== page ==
Will Sarni: Is water facing its cyberpunk moment?
Heading up Water Foundry, Will Sarni advises multinationals, investors and technology companies on water strategy. Here he speaks about the inevitability of digital innovation and seeing water scarcity as an opportunity.
“Innovation is lumpy”
Sporting arguably one of the most impressive beards among global water professionals, Will Sarni is a natural optimist when it comes to innovation and data.
A natural conversationalist, it’s hard to know which topics to narrow down for an interview with someone so intimidatingly articulate.
Sarni is the type who can easily chat with authority on many subjects, from politics to technological innovation, to sport and even his new-found hobby of rowing – “it ties to my passion on water”.
Yet, one of his favourite quotes by science fiction author and cyberpunk genre creator, William Gibson, proves to be a good starting point: the future is already here, it’s just not evenly distributed, yet.
“This nails it,” affirms Sarni. “There are utilities and companies that have embraced digital, and others that are questioning its value, and whether it's here to stay. So, I like Gibson's view because it's always the case:
'It's always the case. Innovation is lumpy, it doesn't show up in a uniform manner.'"
Embracing the cyberpunk
A subgenre of science fiction, cyberpunk is an emotional mixed bag: high technological and scientific achievements are cursed by a breakdown in society. Neon city skylines punctuated by holograms and flying cars are often riddled by drugs and criminality.
Not that Sarni likens our current day to such a dystopian future, yet the CEO believes current events – namely a potential lead contamination water crisis in Newark, US – could drive innovation and a need for more data from consumers.
“Transparency and traceability, objectively are ultimately good things,” he explains. “That's not to say that there are, potentially, outcomes that are not desirable, but they certainly are manageable. The alternative is you have things like Flint and Newark, where for months, if not a year plus, the public sector was saying, "Don't worry, everything's fine," and in fact, it's not.”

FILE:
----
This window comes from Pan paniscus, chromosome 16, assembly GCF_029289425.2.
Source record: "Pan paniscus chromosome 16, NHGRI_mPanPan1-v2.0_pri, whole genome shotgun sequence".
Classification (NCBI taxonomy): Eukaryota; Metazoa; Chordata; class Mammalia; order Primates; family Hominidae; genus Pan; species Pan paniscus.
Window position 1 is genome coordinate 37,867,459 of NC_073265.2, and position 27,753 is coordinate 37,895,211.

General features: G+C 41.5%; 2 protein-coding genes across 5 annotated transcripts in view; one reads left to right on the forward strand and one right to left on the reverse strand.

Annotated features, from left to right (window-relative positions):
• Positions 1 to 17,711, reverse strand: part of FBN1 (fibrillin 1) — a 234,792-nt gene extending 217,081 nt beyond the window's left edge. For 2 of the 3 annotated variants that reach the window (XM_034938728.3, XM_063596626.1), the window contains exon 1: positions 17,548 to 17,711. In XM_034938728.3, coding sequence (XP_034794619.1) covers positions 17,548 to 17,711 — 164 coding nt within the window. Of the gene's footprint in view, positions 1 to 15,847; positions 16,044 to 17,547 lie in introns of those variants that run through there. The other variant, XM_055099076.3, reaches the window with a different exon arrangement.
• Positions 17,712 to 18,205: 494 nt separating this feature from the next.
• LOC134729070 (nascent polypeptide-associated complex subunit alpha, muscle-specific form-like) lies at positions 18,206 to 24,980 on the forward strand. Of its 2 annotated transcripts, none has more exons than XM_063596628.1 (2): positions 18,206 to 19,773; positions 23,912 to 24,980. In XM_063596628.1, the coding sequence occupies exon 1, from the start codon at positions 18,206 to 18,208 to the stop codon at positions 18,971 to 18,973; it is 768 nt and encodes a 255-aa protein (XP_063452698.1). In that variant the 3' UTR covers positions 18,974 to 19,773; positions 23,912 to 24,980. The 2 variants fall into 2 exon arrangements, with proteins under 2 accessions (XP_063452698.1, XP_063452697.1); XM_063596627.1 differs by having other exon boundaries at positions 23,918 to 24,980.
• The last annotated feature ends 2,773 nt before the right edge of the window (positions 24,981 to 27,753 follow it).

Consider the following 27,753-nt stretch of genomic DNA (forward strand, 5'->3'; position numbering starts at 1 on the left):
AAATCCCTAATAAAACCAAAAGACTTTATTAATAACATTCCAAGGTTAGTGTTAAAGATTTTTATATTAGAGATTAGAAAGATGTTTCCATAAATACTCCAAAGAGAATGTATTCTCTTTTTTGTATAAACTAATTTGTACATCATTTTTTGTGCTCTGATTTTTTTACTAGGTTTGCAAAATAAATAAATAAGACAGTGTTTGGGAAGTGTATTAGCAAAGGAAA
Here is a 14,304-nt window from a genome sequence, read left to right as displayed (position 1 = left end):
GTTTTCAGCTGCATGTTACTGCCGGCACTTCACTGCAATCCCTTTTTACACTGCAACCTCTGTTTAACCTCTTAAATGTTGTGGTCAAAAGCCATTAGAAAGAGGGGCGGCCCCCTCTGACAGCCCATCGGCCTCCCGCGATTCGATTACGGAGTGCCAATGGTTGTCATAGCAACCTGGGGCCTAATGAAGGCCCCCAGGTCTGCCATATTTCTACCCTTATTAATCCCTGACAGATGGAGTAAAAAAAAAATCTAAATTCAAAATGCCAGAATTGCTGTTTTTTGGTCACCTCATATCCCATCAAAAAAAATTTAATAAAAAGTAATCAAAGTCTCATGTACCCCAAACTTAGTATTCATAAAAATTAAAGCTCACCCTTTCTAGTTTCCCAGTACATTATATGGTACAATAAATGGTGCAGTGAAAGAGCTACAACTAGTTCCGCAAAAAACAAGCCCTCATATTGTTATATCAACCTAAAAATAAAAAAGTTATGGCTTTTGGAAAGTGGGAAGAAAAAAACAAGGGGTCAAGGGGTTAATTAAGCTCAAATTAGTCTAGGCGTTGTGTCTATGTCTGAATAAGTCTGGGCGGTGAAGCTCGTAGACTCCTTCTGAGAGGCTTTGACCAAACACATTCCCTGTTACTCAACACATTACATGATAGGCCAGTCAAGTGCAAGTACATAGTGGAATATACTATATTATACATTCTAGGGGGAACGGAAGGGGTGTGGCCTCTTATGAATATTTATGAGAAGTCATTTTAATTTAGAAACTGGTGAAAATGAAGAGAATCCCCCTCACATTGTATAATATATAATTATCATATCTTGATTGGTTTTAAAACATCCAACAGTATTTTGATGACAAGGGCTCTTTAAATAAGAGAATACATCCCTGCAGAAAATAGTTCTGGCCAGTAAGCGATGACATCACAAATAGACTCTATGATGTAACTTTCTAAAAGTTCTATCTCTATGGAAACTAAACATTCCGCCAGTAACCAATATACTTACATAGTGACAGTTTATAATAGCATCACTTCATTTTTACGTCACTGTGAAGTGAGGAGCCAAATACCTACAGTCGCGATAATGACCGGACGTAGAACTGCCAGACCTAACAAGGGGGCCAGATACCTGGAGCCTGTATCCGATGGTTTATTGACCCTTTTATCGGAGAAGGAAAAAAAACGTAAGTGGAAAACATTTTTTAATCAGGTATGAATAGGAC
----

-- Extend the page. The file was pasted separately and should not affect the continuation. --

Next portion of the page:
Turning to water’s perceived inherent aversion to change, or adopting innovation, Sarni doesn’t hold back.
“You cannot stop innovation, period. You can't. So, don't dig your heels in, get really informed, and be prepared.”
A love for oceanography
To understand how Sarni reached this point in his career, it’s important to go back to his past.
His interest in water was sparked while getting his Masters degree in Earth and Environmental Sciences from Queens College, New York.
Initially thinking he would carve out a career in oceanography, “understanding currents and in particular, sedimentology” he took a job with a groundwater consulting firm, Geraghty & Miller, on Long Island, in New York.
It was during this time that he "got hooked on not just freshwater but groundwater, in particular, learning something every day".
After starting an environmental consulting firm, DOMANI, in the late 90s and travelling to Australia, Sarni “got educated pretty quickly about climate and then more broadly, sustainability”.
After that, he was hooked, viewing the world as a better place if we could manage resources, rather than "polluting and then cleaning up".
Founding a Foundry
DOMANI, which means “Tomorrow” in Italian, was acquired by Deloitte Consulting (US) at the end of December 2010. After spending six years at the company as the leader of water strategy, he launched the Water Foundry in January 2017.
Sarni again: “We deliberately use the word 'Foundry’ because we want to forge solutions, have a bias for action in the world of water, which means providing advisory services to multinationals, in the food and beverage, mining, manufacturing sector, but also working with start-ups and growth-stage companies, in scaling commercial solutions.”
Today the company comprises a handful of consultants spread across the US and last summer the company set up Water Foundry EU in Estonia in a bid to broaden its international reach.
As well as overseeing Water Foundry’s day-to-day advisory practise, Sarni is also an angel investor in technology start-ups.
Democratising access to data
While water stewardship could be called Sarni’s core focus, advising multinationals on water strategy risk and opportunity, digitalisation has also made its way into his portfolio.